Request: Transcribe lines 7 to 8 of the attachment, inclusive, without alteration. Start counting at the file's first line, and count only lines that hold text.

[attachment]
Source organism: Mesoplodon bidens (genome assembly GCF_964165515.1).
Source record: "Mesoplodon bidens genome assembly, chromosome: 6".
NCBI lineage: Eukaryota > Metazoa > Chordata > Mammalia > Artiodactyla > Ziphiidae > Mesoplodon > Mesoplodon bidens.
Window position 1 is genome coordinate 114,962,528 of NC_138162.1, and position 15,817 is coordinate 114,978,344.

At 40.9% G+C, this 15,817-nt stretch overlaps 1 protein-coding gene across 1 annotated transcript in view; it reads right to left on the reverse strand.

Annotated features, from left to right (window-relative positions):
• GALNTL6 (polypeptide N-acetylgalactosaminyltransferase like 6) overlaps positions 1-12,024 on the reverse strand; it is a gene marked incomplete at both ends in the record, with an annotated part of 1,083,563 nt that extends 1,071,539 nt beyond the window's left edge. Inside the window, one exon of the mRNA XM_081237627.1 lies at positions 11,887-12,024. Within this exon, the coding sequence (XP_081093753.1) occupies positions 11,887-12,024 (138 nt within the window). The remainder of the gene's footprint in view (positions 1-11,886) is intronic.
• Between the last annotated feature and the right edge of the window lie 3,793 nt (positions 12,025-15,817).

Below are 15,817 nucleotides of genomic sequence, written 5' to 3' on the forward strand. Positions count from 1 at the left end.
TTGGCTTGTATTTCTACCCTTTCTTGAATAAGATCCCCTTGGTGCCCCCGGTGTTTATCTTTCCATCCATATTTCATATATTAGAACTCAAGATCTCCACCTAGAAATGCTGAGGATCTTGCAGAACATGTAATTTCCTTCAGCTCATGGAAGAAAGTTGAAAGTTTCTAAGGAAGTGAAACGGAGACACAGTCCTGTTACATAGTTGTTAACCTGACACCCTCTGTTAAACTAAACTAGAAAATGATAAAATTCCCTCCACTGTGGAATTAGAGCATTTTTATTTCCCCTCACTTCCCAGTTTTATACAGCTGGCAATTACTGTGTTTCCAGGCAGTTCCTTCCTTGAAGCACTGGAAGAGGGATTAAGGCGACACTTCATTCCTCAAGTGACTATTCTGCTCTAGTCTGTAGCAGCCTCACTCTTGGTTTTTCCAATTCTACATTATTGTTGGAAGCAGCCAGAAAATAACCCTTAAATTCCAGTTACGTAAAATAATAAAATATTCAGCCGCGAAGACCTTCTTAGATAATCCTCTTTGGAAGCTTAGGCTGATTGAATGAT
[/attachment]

• GALNTL6 (polypeptide N-acetylgalactosaminyltransferase like 6) overlaps positions 1-12,024 on the reverse strand; it is a gene marked incomplete at both ends in the record, with an annotated part of 1,083,563 nt that extends 1,071,539 nt beyond the window's left edge. Inside the window, one exon of the mRNA XM_081237627.1 lies at positions 11,887-12,024. Within this exon, the coding sequence (XP_081093753.1) occupies positions 11,887-12,024 (138 nt within the window). The remainder of the gene's footprint in view (positions 1-11,886) is intronic.
• Between the last annotated feature and the right edge of the window lie 3,793 nt (positions 12,025-15,817).